China Capacity Closures? Stop Whistling In The Dark

Business, China, Company Strategy, Economics, Middle East, Olefins, Polyolefins, US


By John Richardson

Measured in US dollars, the price of US imports from China has risen just by 4% over the last ten years, but measured in Yuan, it has actually fallen by no less than 20% (see our above chart).

What does this tell us? It tells us that:

  • China, following its accession to the World Trade Organisation in 2001, did what it had to do to create hundreds of millions of jobs for all its migrant workers.
  • This meant that profitability was of far less importance than volume. The key was to seize market share in export markets in order to create these jobs.
  • And then the priority was to maintain, and wherever possible add to, these jobs.
  •  It really didn’t matter, in this context, if Sinopec was losing money or if a plastics factory wasn’t even covering its variable costs.

The headline priority – maintaining employment for the sake of social stability – hasn’t changed. How could any set of leaders stay in power in China if employment wasn’t guaranteed? The very legitimacy of the Communist Party would also be challenged if mass unemployment happened.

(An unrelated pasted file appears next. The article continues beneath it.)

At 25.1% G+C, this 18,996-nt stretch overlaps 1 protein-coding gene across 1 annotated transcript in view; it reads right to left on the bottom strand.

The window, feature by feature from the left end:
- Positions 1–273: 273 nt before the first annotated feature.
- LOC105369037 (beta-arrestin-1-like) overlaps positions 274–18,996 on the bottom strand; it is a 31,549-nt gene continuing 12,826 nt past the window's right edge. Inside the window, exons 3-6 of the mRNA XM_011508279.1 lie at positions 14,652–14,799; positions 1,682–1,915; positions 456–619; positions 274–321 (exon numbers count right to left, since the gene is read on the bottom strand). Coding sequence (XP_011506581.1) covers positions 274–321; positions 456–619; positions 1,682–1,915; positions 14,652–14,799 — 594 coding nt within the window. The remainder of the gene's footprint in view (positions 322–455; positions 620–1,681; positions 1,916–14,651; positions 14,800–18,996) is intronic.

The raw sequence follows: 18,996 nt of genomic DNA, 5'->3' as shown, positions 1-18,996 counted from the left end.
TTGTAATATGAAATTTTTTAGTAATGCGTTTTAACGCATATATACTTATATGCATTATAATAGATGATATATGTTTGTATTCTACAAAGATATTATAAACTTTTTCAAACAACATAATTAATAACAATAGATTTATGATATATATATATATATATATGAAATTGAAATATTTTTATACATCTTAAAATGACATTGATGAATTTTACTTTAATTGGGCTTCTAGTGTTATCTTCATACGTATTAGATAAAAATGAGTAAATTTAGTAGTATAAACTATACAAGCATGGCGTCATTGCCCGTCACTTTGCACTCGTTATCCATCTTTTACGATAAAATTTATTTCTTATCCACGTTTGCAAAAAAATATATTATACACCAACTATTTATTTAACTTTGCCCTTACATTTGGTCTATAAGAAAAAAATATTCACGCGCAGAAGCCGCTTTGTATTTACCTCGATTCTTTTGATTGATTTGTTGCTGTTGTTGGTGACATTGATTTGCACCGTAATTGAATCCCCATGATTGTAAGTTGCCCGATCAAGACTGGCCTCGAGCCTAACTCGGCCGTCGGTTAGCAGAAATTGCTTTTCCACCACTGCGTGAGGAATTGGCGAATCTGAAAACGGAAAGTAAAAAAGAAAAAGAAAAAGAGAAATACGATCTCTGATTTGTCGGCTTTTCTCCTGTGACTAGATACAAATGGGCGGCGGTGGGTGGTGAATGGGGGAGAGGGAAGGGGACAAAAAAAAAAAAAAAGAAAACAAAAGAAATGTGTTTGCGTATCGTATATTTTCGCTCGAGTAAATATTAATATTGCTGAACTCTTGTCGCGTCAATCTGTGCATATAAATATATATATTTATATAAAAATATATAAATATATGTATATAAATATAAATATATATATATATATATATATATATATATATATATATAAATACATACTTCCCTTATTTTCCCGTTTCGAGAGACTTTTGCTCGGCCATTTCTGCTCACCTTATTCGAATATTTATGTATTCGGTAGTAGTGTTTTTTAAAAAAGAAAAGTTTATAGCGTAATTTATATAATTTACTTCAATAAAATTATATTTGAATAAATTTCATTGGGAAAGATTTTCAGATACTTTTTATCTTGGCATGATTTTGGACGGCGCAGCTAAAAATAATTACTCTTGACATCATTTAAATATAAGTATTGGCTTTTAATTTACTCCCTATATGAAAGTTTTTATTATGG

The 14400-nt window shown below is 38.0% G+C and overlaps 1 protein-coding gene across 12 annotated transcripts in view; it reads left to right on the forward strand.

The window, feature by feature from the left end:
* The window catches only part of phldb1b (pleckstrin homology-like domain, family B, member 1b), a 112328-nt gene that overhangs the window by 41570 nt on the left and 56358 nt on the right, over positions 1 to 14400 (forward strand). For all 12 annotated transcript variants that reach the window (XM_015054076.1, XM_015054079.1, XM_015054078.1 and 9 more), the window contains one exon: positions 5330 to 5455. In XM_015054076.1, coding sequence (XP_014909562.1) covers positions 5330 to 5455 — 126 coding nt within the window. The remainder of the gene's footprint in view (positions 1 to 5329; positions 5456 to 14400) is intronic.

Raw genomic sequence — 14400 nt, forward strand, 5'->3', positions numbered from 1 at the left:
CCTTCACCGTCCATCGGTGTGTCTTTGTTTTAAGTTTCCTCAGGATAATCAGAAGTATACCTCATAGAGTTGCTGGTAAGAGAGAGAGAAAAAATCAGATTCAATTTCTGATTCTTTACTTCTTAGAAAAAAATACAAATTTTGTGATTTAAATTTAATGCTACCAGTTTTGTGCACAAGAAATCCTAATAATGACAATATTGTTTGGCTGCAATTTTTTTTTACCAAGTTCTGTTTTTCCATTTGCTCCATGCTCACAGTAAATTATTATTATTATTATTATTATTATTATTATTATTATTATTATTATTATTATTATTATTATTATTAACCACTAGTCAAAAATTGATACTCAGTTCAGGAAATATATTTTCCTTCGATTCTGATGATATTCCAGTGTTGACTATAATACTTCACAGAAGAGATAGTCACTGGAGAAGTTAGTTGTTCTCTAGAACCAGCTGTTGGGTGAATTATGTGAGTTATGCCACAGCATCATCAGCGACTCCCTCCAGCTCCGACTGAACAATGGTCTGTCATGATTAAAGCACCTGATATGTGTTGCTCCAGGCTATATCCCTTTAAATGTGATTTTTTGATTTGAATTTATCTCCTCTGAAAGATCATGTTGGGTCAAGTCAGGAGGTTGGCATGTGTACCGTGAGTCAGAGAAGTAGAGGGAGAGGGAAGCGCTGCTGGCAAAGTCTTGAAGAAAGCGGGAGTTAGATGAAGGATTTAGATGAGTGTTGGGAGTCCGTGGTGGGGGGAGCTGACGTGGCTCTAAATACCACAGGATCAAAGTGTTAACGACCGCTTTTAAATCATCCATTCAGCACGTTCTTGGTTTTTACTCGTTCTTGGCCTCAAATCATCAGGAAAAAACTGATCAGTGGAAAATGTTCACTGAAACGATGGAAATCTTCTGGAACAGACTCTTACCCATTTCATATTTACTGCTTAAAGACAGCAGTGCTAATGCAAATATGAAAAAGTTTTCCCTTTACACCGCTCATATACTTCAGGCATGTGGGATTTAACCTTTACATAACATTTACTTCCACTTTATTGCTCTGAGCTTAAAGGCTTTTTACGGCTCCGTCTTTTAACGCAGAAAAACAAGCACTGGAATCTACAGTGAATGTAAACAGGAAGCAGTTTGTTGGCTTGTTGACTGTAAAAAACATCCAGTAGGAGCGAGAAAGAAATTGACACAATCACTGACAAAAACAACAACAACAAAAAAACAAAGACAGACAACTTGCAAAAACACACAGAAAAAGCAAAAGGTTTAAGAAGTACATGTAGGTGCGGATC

China must, therefore, maintain unemployment, whilst pressing ahead with the boldest, most risky programme of domestic economic reforms for at least the last 20 years.

How will it achieve this incredibly difficult balancing act? By exporting the huge manufacturing surpluses that have been left over from its old, failed economic growth model. This is one of the biggest single reasons why we need to prepare for a prolonged period of global deflation.

The data already tells us that China is pursuing this course. For example:

•  China imported 6.5m tonnes of  purified terepthhalic acid (PTA) as recently as 2011, but this had fallen to just 2.76m tonnes in 2013.

• In January–September 2014, import volumes more than halved to less than 1m tonnes compared with the same period last year.

• China has also begun exporting PTA for the first time in its history, with 340,000 tonnes sent overseas in the year to September.

•  If these trends were to continue, China would end up as a net PTA exporter by around this time next year.

A lot of people might say, “not to worry, this is just a temporary imbalance in PTA markets and reflects the mistake that China has made in building too much capacity too soon. In other petrochemicals they remain in deficit.”